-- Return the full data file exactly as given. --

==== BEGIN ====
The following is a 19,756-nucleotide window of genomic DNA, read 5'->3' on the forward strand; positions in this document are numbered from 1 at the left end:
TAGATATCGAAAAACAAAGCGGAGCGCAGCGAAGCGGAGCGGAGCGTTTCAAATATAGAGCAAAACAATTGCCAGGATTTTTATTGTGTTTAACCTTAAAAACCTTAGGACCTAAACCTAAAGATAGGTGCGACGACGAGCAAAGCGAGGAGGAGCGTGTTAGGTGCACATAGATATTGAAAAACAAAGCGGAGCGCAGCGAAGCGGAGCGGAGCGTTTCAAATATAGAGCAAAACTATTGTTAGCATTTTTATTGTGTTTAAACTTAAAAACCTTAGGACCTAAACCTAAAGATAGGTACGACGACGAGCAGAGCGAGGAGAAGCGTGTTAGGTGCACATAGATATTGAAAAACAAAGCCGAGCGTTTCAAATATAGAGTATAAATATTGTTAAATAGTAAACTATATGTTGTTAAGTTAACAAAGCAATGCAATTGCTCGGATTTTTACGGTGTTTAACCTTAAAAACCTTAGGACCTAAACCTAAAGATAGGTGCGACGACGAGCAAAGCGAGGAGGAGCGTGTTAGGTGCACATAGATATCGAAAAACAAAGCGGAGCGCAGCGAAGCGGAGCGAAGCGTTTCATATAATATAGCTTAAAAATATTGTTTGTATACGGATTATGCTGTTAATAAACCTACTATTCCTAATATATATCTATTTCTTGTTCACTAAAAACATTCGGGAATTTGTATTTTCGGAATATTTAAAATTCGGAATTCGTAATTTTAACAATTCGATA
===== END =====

The following is a 19,756-nucleotide window of genomic DNA, read 5'->3' on the forward strand; positions in this document are numbered from 1 at the left end:
TAGATATCGAAAAACAAAGCGGAGCGCAGCGAAGCGGAGCGGAGCGTTTCAAATATAGAGCAAAACAATTGCCAGGATTTTTATTGTGTTTAACCTTAAAAACCTTAGGACCTAAACCTAAAGATAGGTGCGACGACGAGCAAAGCGAGGAGGAGCGTGTTAGGTGCACATAGATATTGAAAAACAAAGCGGAGCGCAGCGAAGCGGAGCGGAGCGTTTCAAATATAGAGCAAAACTATTGTTAGCATTTTTATTGTGTTTAAACTTAAAAACCTTAGGACCTAAACCTAAAGATAGGTACGACGACGAGCAGAGCGAGGAGAAGCGTGTTAGGTGCACATAGATATTGAAAAACAAAGCCGAGCGTTTCAAATATAGAGTATAAATATTGTTAAATAGTAAACTATATGTTGTTAAGTTAACAAAGCAATGCAATTGCTCGGATTTTTACGGTGTTTAACCTTAAAAACCTTAGGACCTAAACCTAAAGATAGGTGCGACGACGAGCAAAGCGAGGAGGAGCGTGTTAGGTGCACATAGATATCGAAAAACAAAGCGGAGCGCAGCGAAGCGGAGCGAAGCGTTTCATATAATATAGCTTAAAAATATTGTTTGTATACGGATTATGCTGTTAATAAACCTACTATTCCTAATATATATCTATTTCTTGTTCACTAAAAACATTCGGGAATTTGTATTTTCGGAATATTTAAAATTCGGAATTCGTAATTTTAACAATTCGATA